Local Wildlife

A Brief Snapshot of Rathcormac and its Environment
By Dr. Don Cotton

Benbulben and King’s Mountain – Carboniferous limestone cliffs with some sandstone capping (c.320 million years old). The whole area of lowland Rathcormack is underlain by Carboniferous limestone.

Limestone can have caves and underground waters. The Drum road is a dry valley (no surface water streams) with evidence that underground streams flow down valley. There is a spring in the Council Yard in Kintogher (the quarry) where some of this water surfaces. Drumcliff Bay Estuary (SAC) is a flat area of fields and ditches that underwater when sea levels were higher, and which will most likely be underwater again should sea level rise due to global warming.

Soils and flora
Limestone gives rise to fertile soils with grassland and hedgerows being the usual flora: Hawthorn (whitethorn); Blackthorn (sloe); Ash; Elder; Bush vetch; Hogweed; Cow parsley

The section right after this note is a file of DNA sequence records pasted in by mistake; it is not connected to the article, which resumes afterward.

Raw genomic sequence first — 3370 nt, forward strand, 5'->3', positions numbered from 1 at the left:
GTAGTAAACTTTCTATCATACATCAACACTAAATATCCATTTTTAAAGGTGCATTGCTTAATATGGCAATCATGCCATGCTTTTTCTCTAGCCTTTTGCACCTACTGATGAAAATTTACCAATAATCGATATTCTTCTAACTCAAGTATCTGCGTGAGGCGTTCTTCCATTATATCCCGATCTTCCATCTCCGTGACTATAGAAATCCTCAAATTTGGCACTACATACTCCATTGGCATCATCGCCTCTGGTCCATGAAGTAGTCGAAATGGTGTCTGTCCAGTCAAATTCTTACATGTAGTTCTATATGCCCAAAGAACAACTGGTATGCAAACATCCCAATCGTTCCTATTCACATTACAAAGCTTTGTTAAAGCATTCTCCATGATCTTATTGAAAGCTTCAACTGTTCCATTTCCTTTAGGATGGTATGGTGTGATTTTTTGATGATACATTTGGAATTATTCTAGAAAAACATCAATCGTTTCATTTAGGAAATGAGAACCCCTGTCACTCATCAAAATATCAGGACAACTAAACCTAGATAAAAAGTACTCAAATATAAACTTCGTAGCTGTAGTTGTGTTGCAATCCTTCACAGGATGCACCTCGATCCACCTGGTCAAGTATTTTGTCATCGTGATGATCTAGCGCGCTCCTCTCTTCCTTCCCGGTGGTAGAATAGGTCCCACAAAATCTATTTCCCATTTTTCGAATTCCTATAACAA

Butterflies observed in the area include speckled wood, small tortoiseshell, peacock, green-veined white, holly blue
Birds observed include: blackbird, song thrush, robin, dunnock, wren, goldcrest, blue tit, great tit, coal tit, jackdaw, chaffinch, goldfinch, house martin (nests under the eve of Rathcormac church tower)
Birds seen flying over the area: peregrine falcon, chough (Note: a corncrake was sighted in Kintogher in 2010. The nesting site was protected under the Corncrake Conservation Scheme, but there have been no reported sightings since)
Mammals observed in the area: rabbit, Irish hare, stoat, badger, pine marten, fox
Local residents have also reported the following recent observations:
Sparrowhawk, Swallows, Rabbits, Cock pheasant, Doves, Kestral, Cuckoo, greenfinches, magpies, crows

Environmental issues
Loss of natural habitats due to drainage of marshes; clearing of trees along the banks of the Drumcliffe River; urban pressures and excessive development
Presences of invasive alien species such as: Japanese knotweed; snoeberry; montbretia; fuchsia

Sites of special value for wildlife

Springfield bog
• County Council yard with spring
• Drumcliff River
• Drumcliffe Bay
(Area of Conservation) and adjacent marshy fields
Kintogher Fen (this habitat was only identified in recent years and has yet to be fully surveyed)